The league has come and gone but today its greatness can be seen as communicated by the Negro League Baseball Museum. Even though the “old” Negro leagues started in the late 1800’s, it was nearly forty years later when Rube Foster had the vision to organize teams for the masses to enjoy.
The contribution of the league is of great folklore to United States history.
Above caption: L.A. lands Betts in blockbuster trade, MLB
For over thirty years the Los Angeles Dodgers have been trying to win the World Series. They have come close and in the past decade they have regularly won their division. In the past three years they made it to game seven of the World Series only to lose to the Houston Astros and Boston Red Sox respectively. Enough is enough!! For their 2020 run they have a lot at stake. Among other things they will host the All-Star game. As they prepare for spring-training in a couple of days, up until yesterday it looked like business as usual; favored to win their division but a longshot of getting back to the World Series.
Yesterday evening they vaulted as the perennial favorite to be thronged as 2020 World Series champs, at least on paper. They grabbed superstar Mookie Betts and David Price from the Boston Red Sox. Both are impact players the Dodgers badly need if are to be taken seriously. Betts brings all of the tools which have made him a coveted “find.” Price brings a veteran arm to strengthen a pitching corps which recently saw Hyun-jin Ryu and Kenta Maeta depart via trades.
The bigger picture
Professional sports is a lucrative business. Like any organization or corporate body, they are defined by how they embrace corporate responsibility. When the Dodgers signed Jackie Robinson in 1945 as the first African-American to play in Major League Baseball (M.L.B.), it was more than just a regular signing. He made his debut on April 15, 1947 and it was a turning point in our society. The Dodgers were rewarded then and up until recently by many, particularly the African-American community for taking a gesture that can be traced as the beginning of the modern civil rights era. People, even those who didn’t live in Brooklyn or for that matter weren’t necessarily baseball fans, the Dodgers became their favorite team.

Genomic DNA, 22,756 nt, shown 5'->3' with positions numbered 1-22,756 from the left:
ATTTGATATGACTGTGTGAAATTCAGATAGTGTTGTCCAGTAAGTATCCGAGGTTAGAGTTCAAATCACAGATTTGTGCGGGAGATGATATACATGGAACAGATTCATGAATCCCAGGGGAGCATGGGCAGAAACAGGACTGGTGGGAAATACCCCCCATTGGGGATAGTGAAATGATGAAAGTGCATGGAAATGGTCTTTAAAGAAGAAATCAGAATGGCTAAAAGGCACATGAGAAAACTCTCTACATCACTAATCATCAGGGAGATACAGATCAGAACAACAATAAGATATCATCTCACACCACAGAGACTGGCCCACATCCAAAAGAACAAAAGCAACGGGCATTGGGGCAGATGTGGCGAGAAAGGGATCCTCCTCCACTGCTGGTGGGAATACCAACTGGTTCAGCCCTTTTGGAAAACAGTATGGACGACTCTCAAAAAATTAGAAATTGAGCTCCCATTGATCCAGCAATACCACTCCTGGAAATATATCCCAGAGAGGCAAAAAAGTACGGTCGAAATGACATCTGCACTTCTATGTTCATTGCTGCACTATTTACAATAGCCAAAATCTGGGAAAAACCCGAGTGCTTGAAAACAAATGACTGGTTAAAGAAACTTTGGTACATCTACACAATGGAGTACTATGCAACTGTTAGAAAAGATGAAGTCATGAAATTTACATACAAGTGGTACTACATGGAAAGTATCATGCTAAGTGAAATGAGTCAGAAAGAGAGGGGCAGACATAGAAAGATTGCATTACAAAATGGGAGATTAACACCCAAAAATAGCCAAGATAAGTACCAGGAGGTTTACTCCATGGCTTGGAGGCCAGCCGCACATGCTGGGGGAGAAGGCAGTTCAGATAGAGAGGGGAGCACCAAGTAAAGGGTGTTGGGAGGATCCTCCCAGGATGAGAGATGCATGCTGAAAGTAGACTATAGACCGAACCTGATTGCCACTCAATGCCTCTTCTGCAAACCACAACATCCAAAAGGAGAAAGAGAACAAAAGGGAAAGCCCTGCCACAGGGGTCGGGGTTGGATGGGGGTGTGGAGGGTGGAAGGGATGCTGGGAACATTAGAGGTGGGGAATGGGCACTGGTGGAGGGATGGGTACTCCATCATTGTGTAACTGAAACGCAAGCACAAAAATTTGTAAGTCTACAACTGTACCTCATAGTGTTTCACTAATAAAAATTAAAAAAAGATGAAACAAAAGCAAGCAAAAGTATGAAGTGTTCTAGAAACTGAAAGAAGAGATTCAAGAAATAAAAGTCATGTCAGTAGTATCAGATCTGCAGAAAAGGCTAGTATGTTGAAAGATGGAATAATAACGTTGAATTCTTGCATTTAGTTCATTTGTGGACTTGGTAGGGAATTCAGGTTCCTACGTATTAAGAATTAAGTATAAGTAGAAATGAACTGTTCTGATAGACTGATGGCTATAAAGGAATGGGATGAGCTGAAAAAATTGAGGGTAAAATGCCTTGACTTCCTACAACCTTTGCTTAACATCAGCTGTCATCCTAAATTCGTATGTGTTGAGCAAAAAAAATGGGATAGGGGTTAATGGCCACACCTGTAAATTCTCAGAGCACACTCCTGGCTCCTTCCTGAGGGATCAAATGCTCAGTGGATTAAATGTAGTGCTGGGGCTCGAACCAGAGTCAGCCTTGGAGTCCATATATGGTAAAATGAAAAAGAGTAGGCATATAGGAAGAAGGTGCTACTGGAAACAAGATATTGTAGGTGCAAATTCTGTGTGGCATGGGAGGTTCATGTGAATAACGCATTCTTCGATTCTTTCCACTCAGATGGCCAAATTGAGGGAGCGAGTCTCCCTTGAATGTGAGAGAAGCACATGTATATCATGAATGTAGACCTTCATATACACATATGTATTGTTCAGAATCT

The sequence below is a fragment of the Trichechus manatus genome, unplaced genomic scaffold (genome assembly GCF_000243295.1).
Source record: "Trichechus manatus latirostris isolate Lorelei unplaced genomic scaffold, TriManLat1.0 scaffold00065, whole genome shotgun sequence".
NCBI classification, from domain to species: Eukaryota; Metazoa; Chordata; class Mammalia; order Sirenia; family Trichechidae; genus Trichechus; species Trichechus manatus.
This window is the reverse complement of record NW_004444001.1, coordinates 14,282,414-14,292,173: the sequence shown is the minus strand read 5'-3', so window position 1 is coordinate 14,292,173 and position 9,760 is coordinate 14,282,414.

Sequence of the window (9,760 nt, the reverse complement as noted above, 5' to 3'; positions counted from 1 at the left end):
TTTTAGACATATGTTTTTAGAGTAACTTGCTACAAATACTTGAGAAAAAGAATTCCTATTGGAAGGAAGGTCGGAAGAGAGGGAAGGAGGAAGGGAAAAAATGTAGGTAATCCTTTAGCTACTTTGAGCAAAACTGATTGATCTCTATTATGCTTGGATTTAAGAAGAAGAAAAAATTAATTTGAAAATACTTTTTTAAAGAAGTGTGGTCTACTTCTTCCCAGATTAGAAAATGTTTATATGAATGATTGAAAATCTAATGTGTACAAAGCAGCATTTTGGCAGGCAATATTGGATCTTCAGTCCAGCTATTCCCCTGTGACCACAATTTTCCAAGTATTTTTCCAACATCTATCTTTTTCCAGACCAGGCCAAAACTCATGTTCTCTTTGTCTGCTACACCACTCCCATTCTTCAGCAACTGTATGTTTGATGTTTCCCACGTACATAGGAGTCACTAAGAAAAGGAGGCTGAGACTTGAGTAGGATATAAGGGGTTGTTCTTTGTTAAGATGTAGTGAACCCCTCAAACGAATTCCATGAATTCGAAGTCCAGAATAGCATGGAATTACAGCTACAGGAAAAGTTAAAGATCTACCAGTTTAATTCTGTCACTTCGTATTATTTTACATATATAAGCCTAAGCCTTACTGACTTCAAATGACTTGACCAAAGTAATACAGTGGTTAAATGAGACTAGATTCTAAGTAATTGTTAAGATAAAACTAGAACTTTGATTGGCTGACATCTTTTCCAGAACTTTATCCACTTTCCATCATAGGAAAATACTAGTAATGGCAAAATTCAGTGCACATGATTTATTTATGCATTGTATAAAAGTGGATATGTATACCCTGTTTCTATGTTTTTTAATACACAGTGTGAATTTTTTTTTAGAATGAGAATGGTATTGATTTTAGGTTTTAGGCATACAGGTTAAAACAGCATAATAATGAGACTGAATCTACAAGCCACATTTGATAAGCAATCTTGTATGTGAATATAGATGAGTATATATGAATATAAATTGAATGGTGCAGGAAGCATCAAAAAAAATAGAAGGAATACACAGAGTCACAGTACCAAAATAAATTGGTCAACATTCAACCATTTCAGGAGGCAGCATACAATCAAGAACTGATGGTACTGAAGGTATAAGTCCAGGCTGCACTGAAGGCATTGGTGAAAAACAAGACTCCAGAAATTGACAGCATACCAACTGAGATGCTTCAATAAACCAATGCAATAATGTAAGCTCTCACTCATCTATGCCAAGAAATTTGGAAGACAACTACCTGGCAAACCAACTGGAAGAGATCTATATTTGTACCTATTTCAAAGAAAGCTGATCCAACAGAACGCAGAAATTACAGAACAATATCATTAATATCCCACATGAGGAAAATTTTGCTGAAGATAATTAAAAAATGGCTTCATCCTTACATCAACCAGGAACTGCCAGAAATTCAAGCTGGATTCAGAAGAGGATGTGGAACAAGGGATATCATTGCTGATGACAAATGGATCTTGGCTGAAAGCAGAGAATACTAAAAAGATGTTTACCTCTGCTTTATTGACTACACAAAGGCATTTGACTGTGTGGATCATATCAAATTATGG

Jackie Robinson’s legacy gets stronger every year especially for those who have access to information like never before. Unfortunately for the Dodgers all of the goodwill from their Jackie Robinson connection has recently come under question. Last year the genie came out of the bottle as the media started reporting what many had known: the 2019 team did not have one African-American player on their roster. To the chagrin of many, yes David Roberts who is the manager is African-American and some have African ethnicity but it was an eyesore that could not be explained, especially in Los Angeles. A city that prides itself as a leader of a diverse population. There are many reasons for the lack of African-American players but it was a new level of hypocrisy for the Dodgers to tout the signing of Robinson and round out their 2019 roster with a goose-egg.
Interestingly, both Betts and Price hail from Tennessee. Their presence gets the Dodgers off the hook from a social and community perspective and more important their talent may be what is needed for them to get to the World Series and claim the crown. In the meantime, only time will tell as winning is the name of the game. While much has been written about the Robinson phenomenon, to their credit M.L.B. has taken on a strategy of incorporating more players of color by internationalizing the game. While there has been a dearth of African-American players there has been a spike of players coming from the Caribbean and beyond (Cuba, Dominican Republic, Aruba, Curacao, Venezuela and of course Puerto Rico). So, the bottom line is the Betts, Price trade to the Dodgers allows them to refocus the spotlight on something positive versus something negative.
Fred Thomas, III is a lifelong Dodgers fan having attended his first game at the Los Angeles Memorial Coliseum with his father and older brother in the late ’50’s.
[above photo - WASHINGTON, DC - JANUARY 21: In this screengrab taken from a Senate Television webcast, House impeachment manager Rep. Hakeem Jeffries (D-NY) speaks during impeachment proceedings against U.S. President Donald Trump in the Senate at the U.S. Capitol on January 21, 2020 in Washington, DC. (Photo by Senate Television via Getty Images)